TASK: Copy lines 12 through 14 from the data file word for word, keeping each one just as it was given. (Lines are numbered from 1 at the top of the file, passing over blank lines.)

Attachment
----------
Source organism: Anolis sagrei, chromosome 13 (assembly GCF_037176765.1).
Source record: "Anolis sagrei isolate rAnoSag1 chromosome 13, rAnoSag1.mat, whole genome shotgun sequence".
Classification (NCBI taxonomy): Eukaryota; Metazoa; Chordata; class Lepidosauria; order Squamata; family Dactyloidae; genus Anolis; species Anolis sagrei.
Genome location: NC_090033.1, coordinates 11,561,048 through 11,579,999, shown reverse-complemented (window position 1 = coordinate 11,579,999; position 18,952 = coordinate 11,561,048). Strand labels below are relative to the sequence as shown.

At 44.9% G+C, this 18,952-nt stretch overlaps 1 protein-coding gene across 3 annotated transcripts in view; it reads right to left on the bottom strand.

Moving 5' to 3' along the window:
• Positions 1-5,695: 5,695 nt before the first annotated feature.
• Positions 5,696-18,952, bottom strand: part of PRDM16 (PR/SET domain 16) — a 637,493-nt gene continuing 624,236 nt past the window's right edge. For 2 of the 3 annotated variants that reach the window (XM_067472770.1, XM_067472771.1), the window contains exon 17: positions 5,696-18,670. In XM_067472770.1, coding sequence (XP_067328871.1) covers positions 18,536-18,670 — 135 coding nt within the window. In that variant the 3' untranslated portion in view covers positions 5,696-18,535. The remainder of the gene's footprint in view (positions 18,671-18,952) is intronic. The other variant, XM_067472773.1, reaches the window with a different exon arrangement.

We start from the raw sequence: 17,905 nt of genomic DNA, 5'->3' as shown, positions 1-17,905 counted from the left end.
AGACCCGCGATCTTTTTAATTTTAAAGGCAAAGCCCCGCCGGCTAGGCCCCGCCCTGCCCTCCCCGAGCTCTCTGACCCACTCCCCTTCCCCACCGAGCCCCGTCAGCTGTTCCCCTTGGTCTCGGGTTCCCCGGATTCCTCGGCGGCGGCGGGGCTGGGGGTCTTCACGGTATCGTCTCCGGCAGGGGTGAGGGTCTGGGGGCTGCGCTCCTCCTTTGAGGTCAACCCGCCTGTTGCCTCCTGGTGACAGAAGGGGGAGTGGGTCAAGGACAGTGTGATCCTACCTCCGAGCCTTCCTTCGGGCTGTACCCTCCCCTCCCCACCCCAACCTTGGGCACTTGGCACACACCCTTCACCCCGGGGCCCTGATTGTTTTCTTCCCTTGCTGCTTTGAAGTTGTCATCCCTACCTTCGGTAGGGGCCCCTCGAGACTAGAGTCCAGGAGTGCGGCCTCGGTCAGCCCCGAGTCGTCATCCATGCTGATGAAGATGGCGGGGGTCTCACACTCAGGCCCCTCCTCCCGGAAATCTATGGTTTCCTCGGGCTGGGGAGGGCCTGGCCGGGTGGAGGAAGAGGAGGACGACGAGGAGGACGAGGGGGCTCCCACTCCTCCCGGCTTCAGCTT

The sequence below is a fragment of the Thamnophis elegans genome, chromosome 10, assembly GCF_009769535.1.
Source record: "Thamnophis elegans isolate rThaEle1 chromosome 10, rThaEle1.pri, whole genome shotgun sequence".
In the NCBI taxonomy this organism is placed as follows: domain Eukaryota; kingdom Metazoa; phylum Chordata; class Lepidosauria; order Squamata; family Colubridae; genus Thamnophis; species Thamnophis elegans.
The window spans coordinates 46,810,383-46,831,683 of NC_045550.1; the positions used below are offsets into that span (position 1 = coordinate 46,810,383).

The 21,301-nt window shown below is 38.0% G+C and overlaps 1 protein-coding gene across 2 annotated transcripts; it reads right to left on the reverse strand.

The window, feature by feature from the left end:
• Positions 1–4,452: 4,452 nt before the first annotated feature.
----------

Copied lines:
Source record: "Thamnophis elegans isolate rThaEle1 chromosome 10, rThaEle1.pri, whole genome shotgun sequence".
In the NCBI taxonomy this organism is placed as follows: domain Eukaryota; kingdom Metazoa; phylum Chordata; class Lepidosauria; order Squamata; family Colubridae; genus Thamnophis; species Thamnophis elegans.
The window spans coordinates 46,810,383-46,831,683 of NC_045550.1; the positions used below are offsets into that span (position 1 = coordinate 46,810,383).